Days after CEO Thorsten Heins promised that Research In Motion was not "in a death spiral," it lost a patent litigation case filed by Mformation, maker of remote wireless management software. The jury awarded Mformation $147.2m.
The verdict on Friday in a San Francisco federal court comes at a bad time for RIM, whose stock has fallen more than 70 percent in the past year as customers abandon the BlackBerry in favor of Apple's iPhone and a slew of devices using Google Inc's Android software. Amar Thakur, an attorney for Mformation, said the jury directed RIM to pay an $8 royalty for every BlackBerry device connected to RIM's enterprise server software, which brings the total award to $147.2 million. The verdict only covers U.S. sales through trial, Thakur said, and not future or foreign damages.
When people use the term "death spiral", it implies the existence of a useful aerodynamic characteristic influencing the descent. RIM's looks more like a death plunge.
Purdue Pharma is testing OxyContin on children six and up.
Oxy's gonna go out of patent some day, and shut down Purdue's gravy train. But if they test it on kids -- even it's never approved for use on kids! -- the folks at the FDA will extend their patent by another six months. "Dr. Elliot Krane, director of pain management at Lucile Packard Children’s Hospital at Stanford University" says "They are doing (the pediatric trial) for patent exclusivity, there’s no doubt about it in my mind.... That’s important for their bottom line." (via Techdirt
In the UK, Taiwan's HTC challenged four Apple patents covering "slide to unlock"
and other touchscreen-related features. The High Court agreed today, describing them as either too obvious, or foreshadowed by earlier patents
. Analysts expect the outcome to significantly influence the many other patent battles
taking place between Apple and its competitors worldwide. — Rob
Hugh sez, "Today, EFF launched a new campaign against software patents. In this campaign, we outline seven proposals that we think will address some of the greatest abuses of the current software patent system, including making sure that folks who independently arrived at an invention can’t be held liable for infringing on a software patent. But our campaign isn't just about our proposals — we also want to hear, and amplify, the views of the technical community. Many engineers, researchers, and entrepreneurs have suggested that reform is not enough and that software should not be patentable, period. We want to record these views, which is why our Defend Innovation campaign is designed to solicit comments from all of the stakeholders. We'll incorporate what we learn into a formal publication that we can take to Congress that reflects the views of innovators, academics, lawyers, CEOs, VCs, and everyone else who is concerned about the software patent system."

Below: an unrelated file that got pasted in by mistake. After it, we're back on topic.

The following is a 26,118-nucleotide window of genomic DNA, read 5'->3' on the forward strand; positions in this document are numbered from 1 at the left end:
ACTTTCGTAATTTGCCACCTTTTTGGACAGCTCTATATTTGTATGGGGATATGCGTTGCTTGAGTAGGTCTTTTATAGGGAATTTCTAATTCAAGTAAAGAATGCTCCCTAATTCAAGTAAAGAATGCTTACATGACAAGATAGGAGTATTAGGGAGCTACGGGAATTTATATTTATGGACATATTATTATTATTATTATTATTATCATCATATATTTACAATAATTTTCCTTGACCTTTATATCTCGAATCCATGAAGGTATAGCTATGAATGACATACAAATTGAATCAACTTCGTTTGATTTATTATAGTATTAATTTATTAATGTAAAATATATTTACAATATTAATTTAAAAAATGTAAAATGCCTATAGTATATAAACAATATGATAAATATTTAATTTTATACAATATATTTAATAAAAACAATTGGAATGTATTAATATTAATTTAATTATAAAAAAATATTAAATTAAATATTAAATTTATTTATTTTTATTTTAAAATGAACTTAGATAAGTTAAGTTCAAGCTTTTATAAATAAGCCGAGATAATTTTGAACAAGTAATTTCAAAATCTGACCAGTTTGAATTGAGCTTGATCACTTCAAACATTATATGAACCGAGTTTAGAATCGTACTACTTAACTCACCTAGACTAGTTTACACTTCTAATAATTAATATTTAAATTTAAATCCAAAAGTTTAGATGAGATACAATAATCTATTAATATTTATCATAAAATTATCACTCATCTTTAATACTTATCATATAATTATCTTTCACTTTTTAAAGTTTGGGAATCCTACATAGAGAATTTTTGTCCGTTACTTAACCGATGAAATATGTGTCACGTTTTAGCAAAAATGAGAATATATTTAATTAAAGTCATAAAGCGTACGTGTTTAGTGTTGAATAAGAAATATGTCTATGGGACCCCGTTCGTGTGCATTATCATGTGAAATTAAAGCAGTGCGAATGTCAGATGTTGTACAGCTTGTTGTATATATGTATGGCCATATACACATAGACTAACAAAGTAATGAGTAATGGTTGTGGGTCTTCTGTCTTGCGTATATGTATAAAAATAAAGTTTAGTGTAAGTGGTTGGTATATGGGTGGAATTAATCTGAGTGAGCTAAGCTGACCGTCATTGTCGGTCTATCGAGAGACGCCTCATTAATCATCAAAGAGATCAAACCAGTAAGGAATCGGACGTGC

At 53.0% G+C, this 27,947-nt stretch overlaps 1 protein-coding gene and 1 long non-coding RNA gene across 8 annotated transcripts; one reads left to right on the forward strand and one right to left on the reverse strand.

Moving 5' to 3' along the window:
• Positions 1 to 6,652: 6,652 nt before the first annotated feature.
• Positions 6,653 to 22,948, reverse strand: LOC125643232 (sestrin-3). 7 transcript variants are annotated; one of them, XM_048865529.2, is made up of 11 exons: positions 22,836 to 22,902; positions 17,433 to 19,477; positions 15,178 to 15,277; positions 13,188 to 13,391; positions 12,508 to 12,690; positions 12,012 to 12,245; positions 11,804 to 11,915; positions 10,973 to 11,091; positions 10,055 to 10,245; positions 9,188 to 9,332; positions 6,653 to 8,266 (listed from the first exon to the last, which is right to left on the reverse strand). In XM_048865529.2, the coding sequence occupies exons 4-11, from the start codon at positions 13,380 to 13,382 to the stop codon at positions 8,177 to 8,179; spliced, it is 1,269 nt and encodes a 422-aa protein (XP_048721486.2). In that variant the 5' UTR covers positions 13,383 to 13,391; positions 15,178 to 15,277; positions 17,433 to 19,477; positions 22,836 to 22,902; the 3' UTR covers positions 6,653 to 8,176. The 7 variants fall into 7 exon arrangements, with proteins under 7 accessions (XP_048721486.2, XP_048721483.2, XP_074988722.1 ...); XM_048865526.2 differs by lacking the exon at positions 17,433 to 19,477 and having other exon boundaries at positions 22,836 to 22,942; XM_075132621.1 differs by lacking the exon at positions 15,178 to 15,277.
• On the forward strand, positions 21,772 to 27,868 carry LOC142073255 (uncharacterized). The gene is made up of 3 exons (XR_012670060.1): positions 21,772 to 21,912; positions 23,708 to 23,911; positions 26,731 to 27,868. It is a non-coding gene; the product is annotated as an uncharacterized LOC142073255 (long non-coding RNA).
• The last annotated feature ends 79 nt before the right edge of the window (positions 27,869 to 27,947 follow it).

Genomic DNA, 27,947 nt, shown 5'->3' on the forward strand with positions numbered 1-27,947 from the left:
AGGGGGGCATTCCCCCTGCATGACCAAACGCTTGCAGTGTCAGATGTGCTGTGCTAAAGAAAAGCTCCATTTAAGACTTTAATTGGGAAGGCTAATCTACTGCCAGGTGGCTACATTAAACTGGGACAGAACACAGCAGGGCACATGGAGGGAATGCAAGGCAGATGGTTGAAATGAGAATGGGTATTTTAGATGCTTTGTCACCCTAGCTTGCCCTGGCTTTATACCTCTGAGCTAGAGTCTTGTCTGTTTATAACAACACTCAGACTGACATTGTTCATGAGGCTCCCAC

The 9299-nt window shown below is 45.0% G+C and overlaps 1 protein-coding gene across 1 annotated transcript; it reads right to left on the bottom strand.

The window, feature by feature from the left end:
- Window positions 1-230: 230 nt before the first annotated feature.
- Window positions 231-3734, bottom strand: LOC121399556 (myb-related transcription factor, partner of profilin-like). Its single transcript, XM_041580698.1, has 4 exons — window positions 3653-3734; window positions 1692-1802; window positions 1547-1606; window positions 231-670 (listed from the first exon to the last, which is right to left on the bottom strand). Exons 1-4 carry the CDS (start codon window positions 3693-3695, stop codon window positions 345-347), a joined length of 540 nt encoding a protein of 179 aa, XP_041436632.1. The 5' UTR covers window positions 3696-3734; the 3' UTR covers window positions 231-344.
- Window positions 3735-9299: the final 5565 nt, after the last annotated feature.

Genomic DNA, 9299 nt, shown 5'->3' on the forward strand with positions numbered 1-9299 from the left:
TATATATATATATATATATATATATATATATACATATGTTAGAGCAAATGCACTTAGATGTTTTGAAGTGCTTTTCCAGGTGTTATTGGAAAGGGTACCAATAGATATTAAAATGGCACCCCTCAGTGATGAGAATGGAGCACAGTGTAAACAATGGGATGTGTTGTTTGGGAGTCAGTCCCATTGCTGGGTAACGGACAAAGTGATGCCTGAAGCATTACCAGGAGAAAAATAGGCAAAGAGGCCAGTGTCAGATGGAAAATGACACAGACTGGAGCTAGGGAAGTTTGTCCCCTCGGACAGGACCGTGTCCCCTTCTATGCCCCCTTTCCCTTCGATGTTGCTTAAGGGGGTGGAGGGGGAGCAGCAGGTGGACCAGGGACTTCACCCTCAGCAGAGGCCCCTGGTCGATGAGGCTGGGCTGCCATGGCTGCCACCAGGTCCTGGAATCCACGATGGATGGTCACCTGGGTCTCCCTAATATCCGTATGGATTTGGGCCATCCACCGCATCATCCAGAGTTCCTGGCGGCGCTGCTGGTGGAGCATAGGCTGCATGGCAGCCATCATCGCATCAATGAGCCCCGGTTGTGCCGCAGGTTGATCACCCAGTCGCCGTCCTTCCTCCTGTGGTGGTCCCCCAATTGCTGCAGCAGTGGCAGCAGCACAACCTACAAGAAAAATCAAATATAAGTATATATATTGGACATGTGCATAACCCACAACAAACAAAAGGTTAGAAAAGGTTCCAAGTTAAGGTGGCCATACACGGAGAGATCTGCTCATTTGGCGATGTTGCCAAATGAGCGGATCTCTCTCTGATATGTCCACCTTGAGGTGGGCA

Ars Technica's Jon Brodkin has an in-depth look at the "Defensive Patent License," a kind of judo for the patent system created by my former EFF colleague Jason Schultz (who started EFF's Patent Busting Project) and my former USC colleague Jen Urban (who co-created the ChillingEffects clearinghouse). As you'd expect from two such killer legal freedom fighters, the DPL is audacious, exciting, and wicked cool. It's a license pool that companies opt into, and members of the pool pledge not to sue one another for infringement. If you're ever being sued for patent infringement, you can get an automatic license to a conflicting patent just by throwing your patents into the pool. The more patent trolls threaten people, the more incentive there is to join the league of Internet patent freedom fighters.
“The idea is if you want to be part of this network of defensive patent people, you are committing that all of your patents, every single thing you’ve done, will be available royalty-free to anyone who wants to take a license, if they commit to only practice defensive patent licensing,” Schultz said today in Boston at the Usenix conference on cyberlaw issues. “As long as they don’t offensively sue anyone else in that network, everything’s cool.”
The commitment is both daunting in that it requires submitting all of a member company’s patents to the pool, and forgiving in that members can still sue the pants off non-members. Schultz said his team thought long and hard about the exact implementation of the Defensive Patent License.
The “all-in” provision was put in place to prevent companies from joining the network while only providing their lamest patents. The ability of DPL members to sue non-members, meanwhile, preserves the right to monetize inventions. It also keeps members on a level playing field with non-members.
“Defensive Patent License” created to protect innovators from trolls
Google defeated Oracle's claims regarding Java in the Android operating system. But at what cost
? Google's general council writes: "The case illustrates the cost when the patent system doesn't work well. It costs millions of dollars to invalidate bad patents. That's money we'd rather spend on great new products for people to use." [Ars Technica] — Rob
In Wired, Robert McMillan profiles Rockstar, a world-class patent troll based in Canada, which was capitalized to buy up Nortel's "defensive" patent portfolio for billions of dollars and now does nothing but look for companies that make stuff that people like and use, so it can send them legal threats. Rockstar itself has no products, aside from legal threats. Reading this left me with the taste of sick in my mouth, and a sense that the patent system has to be reformed or taken down altogether, before it turns parasitism and lawsuits into the only viable technology business-models.